Infectious diseases propagate among individuals according to specific patterns of transmissibility. To model the unfolding of such spreading events within a population, we employ mathematical models that simulate the transmission dynamics of a pathogen across a network of interactions. This seminar aims to elucidate various epidemic modeling approaches, ranging from basic models that offer a broad, robust understanding of the phenomena to more complex models suitable for application in real-world situations.
Initially, we will delve into the most widely adopted compartmental models for epidemic spread, namely the Susceptible-Infectious-Susceptible (SIS) and Susceptible-Infectious-Recovered (SIR) models, addressing both scenarios of a homogeneously mixed population and those involving heterogeneous infectivity among individuals. Subsequently, we introduce the Microscopic Markov Chain Approach (MMCA), an advanced technique that facilitates detailed mathematical modeling of epidemic spread on a network, leveraging its full structural complexity.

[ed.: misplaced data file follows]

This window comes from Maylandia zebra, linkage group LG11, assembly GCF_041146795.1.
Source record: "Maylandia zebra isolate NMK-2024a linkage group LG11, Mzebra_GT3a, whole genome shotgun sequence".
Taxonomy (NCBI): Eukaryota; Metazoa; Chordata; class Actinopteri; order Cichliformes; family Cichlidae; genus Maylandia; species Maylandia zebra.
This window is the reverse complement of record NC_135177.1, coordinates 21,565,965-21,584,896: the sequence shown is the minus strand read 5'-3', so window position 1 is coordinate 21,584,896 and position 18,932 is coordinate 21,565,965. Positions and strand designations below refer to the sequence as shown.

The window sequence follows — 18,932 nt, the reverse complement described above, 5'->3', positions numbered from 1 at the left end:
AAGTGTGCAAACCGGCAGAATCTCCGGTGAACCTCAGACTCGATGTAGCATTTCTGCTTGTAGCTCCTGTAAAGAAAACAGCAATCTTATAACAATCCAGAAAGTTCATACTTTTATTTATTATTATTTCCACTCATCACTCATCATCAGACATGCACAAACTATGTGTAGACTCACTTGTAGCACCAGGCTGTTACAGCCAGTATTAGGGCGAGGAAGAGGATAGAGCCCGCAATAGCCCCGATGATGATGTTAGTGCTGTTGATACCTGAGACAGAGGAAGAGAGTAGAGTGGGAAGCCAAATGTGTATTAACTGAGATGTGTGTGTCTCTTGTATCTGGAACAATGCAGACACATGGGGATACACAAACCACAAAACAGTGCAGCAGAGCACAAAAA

Building upon these foundations, we will then examine the widespread dissemination of epidemics through a Meta-Population framework, which considers various populations interconnected by mobility or migration flows. Ultimately, we will synthesize all the previous concepts to construct a model that not only accurately depicts the transmission of an actual disease, such as COVID-19, but also serves as a practical tool for informing policy decisions.

16:00 - 17:30    Focused Seminars III

Modeling Ecosystems: from microscopic interactions to macroscopic patterns
Sandro Azaele (University of Padua, Italy)

The exploration of the links between the microscopic interactions of point-like particles and their emergent, observable patterns dates back to the dawn of statistical mechanics. The methodologies have greatly expanded their applicability, transcending the physical science origins to shed light on phenomena in distant domains. Today we have tools to understand systems where individual entities interact and produce large scale patterns. This is particularly relevant in Ecology and Biology, disciplines that present unique challenges not encountered in the realm of Physics. Ecological systems, though not akin to physical systems in thermal equilibrium, exhibit general laws, and their highly diverse communities share remarkable elements of universality.